Along with higher fixed clock speeds for Kaby Lake processors, tweaks to Speed Shift will allow these processors to get to peak clock speeds more quickly than previous designs. I extensively tested Speed Shift when the feature was first enabled in Windows 10 and found that the improvement in user experience was striking. Though the move from Skylake to Kaby Lake won’t be as big of a change, Intel was able to improve the behavior.
The graphics architecture and EU (execution unit) layout remains the same from Skylake, but Intel was able to integrate a new video decode unit to improve power efficiency. That new engine can work in parallel with the EUs to improve performance throughput as well, but obviously at the expensive of some power efficiency.
Specific additions to the codec lineup include decode support for 10-bit HEVC and 8/10-bit VP9 as well as encode support for 10-bit HEVC and 9-bit VP9. The video engine adds HDR support with tone mapping though it does require EU utilization. Wide Color Gamut (Rec. 2020) is prepped and ready to go according to Intel for when that standard starts rolling out to displays.
Performance levels for these new HEVC encode/decode blocks is set to allow for 4K 120mbps real-time on both the Y-series (4.5 watt) and U-series (15 watt) processors.
It’s obvious that the changes to Kaby Lake from Skylake are subtle and even I found myself overlooking the benefits that it might offer. While the capabilities it has will be tested on the desktop side at a later date in 2017, for thin and light notebooks, convertibles and even some tablets, the 7th Generation Core processors do in fact take advantage of the process improvements and higher clock speeds to offer an improved user experience.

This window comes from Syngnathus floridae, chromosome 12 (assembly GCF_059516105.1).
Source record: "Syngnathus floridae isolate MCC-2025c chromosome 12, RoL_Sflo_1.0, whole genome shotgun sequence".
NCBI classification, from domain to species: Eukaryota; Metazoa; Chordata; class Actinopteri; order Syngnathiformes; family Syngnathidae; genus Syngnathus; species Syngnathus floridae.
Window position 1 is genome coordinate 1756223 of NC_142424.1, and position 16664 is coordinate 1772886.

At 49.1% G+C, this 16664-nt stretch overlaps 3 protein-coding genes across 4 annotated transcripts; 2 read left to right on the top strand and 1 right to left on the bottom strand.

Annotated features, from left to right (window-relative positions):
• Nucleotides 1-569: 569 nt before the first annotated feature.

Hi. Thank you for the reply.
Hi. Thank you for the reply.
HP has his specs: AMD Quad-Core A10-9600P, 8GB, 256GB SSD, AMD Radeon R5, FreeDOS
Does it beat i5 (6th generation)>Asus F556UQ-XO528D / 15,6″ HD / Intel Core i5-6198DU / 8GB RAM / 500GB HDD / Geforce 940MX ?
The 7700HQ laptop CPU has a
The 7700HQ laptop CPU has a 45w TDP and it’s clocked at 2.8GHZ base / 3.8GHZ turbo. Pretty much the same clockspeed as a high end Haswell laptop CPU… maybe 15% faster, whoopie for a 3 generation gap.
Coffee Lake might actually bring something interesting to the table, but I’m really not holding my breath.
Perhaps 6-core laptop CPUs eventually, perhaps another 10% more clock for clock performance, but that’s about it.
AMD, might be able to match it. They’d have to release laptop CPUs that are more than 35w TDP for once in the last 5 years to be remotely competitive with Intel’s high end laptop CPUs..
Hi everyone! I came across
Hi everyone! I came across your converstaion while researching for what laptop to buy. I am not good at specs and technical stuff, and I’ve read some of your comments here.
I am torn between i5 (6th Gen) with NVIDIA GEforce 940MX (2gb) and AMD A9-9410 with Radeon R5 m430 (2gb)
These are the actual notebooks I am looking at:
I’m choosing between the three. Basically, it will be my 2nd laptop as I have a macbook and I need to run some windows program for my studies and I don’t wanna run bootcamp all the time. Thank you so much for all your advise.
Intel’s 14nm+ was offering
Intel’s 14nm+ was offering lower power consumption and in a laptop this is important. So, the higher frequency of Kaby Lake and probably the more time it stays at boost speeds, offer all the extra performance you could expect.
Put Kaby Lake against Skylake on the desktop and you have a second Devil’s Canyon. The only difference is that now you have an optimized process, not better thermal paste.
The only real advantage of Kaby Lake series is probably the better codec support, especially HEVC.